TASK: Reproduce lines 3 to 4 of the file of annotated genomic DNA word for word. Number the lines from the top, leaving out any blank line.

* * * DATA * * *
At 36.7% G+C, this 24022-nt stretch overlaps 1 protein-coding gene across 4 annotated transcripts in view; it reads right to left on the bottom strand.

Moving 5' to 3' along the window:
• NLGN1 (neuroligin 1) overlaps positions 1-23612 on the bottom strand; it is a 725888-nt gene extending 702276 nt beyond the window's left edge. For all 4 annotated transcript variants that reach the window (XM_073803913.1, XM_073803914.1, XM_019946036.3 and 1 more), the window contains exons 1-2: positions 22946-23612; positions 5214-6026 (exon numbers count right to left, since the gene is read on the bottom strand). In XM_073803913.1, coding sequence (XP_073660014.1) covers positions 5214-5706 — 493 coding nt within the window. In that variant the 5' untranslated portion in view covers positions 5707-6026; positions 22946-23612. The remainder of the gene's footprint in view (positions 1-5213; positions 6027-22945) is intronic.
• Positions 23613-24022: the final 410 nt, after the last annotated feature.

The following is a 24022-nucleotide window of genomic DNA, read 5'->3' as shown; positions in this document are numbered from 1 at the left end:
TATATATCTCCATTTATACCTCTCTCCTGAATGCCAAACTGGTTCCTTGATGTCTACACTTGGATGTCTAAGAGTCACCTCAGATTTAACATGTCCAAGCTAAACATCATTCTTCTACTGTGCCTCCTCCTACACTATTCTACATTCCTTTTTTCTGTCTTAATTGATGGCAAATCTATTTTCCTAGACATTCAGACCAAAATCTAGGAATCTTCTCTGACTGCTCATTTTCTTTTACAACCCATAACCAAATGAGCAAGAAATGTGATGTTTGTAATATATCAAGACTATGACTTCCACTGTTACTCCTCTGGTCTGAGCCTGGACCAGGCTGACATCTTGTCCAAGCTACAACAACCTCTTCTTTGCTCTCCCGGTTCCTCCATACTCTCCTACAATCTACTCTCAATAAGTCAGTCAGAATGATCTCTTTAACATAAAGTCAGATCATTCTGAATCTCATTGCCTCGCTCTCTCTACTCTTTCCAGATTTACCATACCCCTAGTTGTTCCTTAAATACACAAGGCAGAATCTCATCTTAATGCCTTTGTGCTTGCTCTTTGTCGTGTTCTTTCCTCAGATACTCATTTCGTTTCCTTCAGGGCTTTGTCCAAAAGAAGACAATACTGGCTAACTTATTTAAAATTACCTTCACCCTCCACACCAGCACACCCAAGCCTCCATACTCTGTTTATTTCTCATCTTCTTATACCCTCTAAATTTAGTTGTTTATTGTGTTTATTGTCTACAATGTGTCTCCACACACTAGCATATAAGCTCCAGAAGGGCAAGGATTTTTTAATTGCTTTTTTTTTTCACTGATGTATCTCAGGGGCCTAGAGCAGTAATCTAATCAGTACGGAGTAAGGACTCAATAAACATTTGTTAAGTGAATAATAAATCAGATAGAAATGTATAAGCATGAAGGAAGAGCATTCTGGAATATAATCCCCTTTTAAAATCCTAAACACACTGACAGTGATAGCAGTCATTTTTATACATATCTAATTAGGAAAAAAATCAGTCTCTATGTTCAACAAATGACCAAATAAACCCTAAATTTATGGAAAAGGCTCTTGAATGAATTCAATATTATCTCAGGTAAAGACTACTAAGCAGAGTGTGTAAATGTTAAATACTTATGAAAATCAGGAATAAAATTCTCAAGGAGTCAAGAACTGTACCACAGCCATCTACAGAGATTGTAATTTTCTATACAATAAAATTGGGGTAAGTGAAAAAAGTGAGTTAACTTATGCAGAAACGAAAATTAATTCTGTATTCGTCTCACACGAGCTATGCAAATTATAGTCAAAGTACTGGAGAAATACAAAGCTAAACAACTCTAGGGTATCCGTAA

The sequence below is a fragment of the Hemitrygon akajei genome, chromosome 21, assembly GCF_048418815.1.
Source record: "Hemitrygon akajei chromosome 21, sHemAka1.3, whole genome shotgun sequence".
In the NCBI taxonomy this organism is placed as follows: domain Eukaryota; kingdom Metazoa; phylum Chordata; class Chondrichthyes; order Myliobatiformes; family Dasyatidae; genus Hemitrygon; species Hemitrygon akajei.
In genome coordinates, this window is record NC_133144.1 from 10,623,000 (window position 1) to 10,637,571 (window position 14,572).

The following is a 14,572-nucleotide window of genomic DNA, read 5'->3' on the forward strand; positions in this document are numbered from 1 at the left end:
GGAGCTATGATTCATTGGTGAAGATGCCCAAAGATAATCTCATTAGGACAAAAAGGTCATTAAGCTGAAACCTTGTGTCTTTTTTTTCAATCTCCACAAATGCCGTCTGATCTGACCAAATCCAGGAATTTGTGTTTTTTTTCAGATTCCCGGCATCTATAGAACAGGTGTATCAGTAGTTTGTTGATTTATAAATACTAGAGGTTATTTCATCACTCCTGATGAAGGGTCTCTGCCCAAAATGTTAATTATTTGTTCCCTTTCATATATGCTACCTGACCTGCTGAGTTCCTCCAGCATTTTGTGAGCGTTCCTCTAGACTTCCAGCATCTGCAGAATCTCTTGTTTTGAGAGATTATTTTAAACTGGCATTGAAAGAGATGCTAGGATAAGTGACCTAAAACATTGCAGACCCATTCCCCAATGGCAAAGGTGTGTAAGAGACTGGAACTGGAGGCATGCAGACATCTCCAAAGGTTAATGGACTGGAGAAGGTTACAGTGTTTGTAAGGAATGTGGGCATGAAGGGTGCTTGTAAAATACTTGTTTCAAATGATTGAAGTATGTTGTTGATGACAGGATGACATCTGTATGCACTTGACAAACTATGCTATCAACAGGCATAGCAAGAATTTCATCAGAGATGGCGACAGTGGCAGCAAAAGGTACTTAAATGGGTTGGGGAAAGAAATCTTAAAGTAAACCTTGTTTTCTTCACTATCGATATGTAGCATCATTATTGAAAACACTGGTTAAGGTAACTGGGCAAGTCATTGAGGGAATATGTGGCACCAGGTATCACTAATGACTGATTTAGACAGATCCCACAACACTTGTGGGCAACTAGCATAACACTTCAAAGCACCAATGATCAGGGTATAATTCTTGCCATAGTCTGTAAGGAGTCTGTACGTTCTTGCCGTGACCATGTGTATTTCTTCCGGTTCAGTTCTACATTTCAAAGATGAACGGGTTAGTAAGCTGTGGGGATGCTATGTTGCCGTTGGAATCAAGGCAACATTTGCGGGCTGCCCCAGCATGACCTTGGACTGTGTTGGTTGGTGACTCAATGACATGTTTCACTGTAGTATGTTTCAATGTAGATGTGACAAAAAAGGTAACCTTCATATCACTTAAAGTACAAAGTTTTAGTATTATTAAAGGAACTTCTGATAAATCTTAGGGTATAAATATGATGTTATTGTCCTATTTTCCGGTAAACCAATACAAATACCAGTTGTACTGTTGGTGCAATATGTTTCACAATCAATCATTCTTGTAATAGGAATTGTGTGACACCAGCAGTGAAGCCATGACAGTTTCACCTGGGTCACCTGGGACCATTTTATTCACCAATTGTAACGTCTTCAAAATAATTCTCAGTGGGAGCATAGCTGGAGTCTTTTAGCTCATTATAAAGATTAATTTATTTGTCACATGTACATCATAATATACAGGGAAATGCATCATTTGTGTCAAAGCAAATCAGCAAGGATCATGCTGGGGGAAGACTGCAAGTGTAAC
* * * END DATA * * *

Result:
• NLGN1 (neuroligin 1) overlaps positions 1-23612 on the bottom strand; it is a 725888-nt gene extending 702276 nt beyond the window's left edge. For all 4 annotated transcript variants that reach the window (XM_073803913.1, XM_073803914.1, XM_019946036.3 and 1 more), the window contains exons 1-2: positions 22946-23612; positions 5214-6026 (exon numbers count right to left, since the gene is read on the bottom strand). In XM_073803913.1, coding sequence (XP_073660014.1) covers positions 5214-5706 — 493 coding nt within the window. In that variant the 5' untranslated portion in view covers positions 5707-6026; positions 22946-23612. The remainder of the gene's footprint in view (positions 1-5213; positions 6027-22945) is intronic.
• Positions 23613-24022: the final 410 nt, after the last annotated feature.